Energy Performance Contracts

WGL represents a city in Massachusetts in connection with the implementation of an Energy Management Services (“EMS”) procurement under MGL Ch. 25A. In Massachusetts, EMS is a type of energy savings performance contracting and an alternative public procurement method used to purchase the installation of energy and water conservation measures, energy efficiency measures, and/or onsite energy generation at buildings and facilities throughout the municipality.  By utilizing EMS, municipalities can obtain new capital equipment without much up-front capital investment; and, the company selected to make improvements and install equipment provides a performance guarantee, guaranteeing a certain level of savings to the municipality, as well as agreeing to pay the municipality in the event of a shortfall.

Such Energy Performance Contracting is governed by statute and there are very specific, required steps involved from the commencement of the procurement, throughout the implementation and post-implementation of the project, including, for example, public notification, governmental filings and certifications, contract requirements, monitoring, and reporting.

Because of the steps involved and the statutory requirements, these projects may take a while to complete, but they are fairly low-risk to the municipality, and in the end, they have clear benefits to the town or city, including not only monetary savings, but energy and water conservation and efficiencies, as well as energy generation in some cases.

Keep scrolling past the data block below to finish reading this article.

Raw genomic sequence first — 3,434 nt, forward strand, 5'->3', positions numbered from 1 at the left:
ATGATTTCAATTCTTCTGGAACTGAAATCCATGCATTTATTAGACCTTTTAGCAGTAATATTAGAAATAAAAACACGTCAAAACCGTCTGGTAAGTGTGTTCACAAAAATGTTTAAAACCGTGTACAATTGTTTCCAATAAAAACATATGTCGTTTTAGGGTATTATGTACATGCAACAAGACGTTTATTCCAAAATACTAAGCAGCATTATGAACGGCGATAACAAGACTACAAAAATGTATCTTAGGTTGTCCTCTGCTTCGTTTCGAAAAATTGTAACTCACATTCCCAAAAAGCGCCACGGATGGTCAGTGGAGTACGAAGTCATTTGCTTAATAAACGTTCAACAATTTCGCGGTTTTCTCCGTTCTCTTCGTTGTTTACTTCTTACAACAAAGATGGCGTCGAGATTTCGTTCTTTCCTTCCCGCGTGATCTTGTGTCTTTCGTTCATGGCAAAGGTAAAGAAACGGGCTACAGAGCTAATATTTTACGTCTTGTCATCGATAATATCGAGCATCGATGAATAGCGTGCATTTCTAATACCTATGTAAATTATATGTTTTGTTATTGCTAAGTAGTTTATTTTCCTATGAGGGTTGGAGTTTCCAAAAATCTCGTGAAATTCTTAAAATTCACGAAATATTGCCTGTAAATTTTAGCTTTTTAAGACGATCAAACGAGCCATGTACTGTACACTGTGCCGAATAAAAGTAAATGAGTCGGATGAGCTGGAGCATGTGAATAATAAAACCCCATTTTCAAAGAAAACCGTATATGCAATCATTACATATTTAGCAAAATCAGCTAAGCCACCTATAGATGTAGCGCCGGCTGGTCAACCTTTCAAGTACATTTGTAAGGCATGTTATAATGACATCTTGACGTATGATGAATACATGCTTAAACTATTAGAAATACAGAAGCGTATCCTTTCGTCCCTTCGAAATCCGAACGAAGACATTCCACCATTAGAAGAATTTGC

Claims and Change Order Provisions in Public Construction

One of the critical issues impacting municipalities when they draft, negotiate and administer public construction contracts is claims and change orders. When not properly drafted or administered, these provisions in public construction contracts can create unnecessary project costs in terms of economics and schedule, and lead to costly and uncertain litigation. Because each construction project is unique, operative and critical contract language should not simply be copied from “shelf documents,” but should carefully be tailored to the community’s needs, including the level of risk you are willing to assume or assign, and the antecedent costs of that risk.

Claims and change order provisions in contracts must be detailed and “owner-protective” in terms of procedural, substantive and interpretive requirements placed on the general contractor and design professional. Disputes over scope or pricing should never be a basis for excusable delay or suspension of work by the contractor. Finally, early engagement of legal counsel experienced in drafting the contract specifications, including selecting, or modifying the key construction documents, such as the main contract, general or supplemental contract conditions and schedules, will save litigation and aggravation once the shovels hit the ground.


If you wish to discuss any of these newsletter articles or the issues discussed therein, please contact WGL Managing Partner Teno West at 914-898-2400.